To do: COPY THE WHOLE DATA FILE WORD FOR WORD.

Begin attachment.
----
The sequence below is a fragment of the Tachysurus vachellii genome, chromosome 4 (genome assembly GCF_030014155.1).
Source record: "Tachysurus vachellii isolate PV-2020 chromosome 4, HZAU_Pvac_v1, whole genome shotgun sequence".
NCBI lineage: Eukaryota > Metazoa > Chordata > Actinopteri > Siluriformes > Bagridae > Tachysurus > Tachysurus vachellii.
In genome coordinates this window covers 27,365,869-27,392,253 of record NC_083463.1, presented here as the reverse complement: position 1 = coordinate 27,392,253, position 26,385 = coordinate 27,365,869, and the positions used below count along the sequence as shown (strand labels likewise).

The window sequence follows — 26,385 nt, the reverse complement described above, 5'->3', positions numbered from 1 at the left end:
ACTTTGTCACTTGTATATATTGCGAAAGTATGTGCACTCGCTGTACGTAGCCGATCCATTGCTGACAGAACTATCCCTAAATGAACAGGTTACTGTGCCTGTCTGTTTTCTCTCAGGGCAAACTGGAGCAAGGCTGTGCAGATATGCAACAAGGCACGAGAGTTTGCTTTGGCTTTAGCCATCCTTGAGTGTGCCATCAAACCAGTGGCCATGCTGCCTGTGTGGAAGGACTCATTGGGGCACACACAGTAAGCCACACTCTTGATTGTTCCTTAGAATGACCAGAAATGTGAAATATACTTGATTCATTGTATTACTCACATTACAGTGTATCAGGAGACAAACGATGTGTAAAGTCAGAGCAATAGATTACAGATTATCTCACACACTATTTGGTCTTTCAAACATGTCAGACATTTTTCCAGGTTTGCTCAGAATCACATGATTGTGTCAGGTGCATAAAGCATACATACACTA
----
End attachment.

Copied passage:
The sequence below is a fragment of the Tachysurus vachellii genome, chromosome 4 (genome assembly GCF_030014155.1).
Source record: "Tachysurus vachellii isolate PV-2020 chromosome 4, HZAU_Pvac_v1, whole genome shotgun sequence".
NCBI lineage: Eukaryota > Metazoa > Chordata > Actinopteri > Siluriformes > Bagridae > Tachysurus > Tachysurus vachellii.
In genome coordinates this window covers 27,365,869-27,392,253 of record NC_083463.1, presented here as the reverse complement: position 1 = coordinate 27,392,253, position 26,385 = coordinate 27,365,869, and the positions used below count along the sequence as shown (strand labels likewise).

The window sequence follows — 26,385 nt, the reverse complement described above, 5'->3', positions numbered from 1 at the left end:
ACTTTGTCACTTGTATATATTGCGAAAGTATGTGCACTCGCTGTACGTAGCCGATCCATTGCTGACAGAACTATCCCTAAATGAACAGGTTACTGTGCCTGTCTGTTTTCTCTCAGGGCAAACTGGAGCAAGGCTGTGCAGATATGCAACAAGGCACGAGAGTTTGCTTTGGCTTTAGCCATCCTTGAGTGTGCCATCAAACCAGTGGCCATGCTGCCTGTGTGGAAGGACTCATTGGGGCACACACAGTAAGCCACACTCTTGATTGTTCCTTAGAATGACCAGAAATGTGAAATATACTTGATTCATTGTATTACTCACATTACAGTGTATCAGGAGACAAACGATGTGTAAAGTCAGAGCAATAGATTACAGATTATCTCACACACTATTTGGTCTTTCAAACATGTCAGACATTTTTCCAGGTTTGCTCAGAATCACATGATTGTGTCAGGTGCATAAAGCATACATACACTA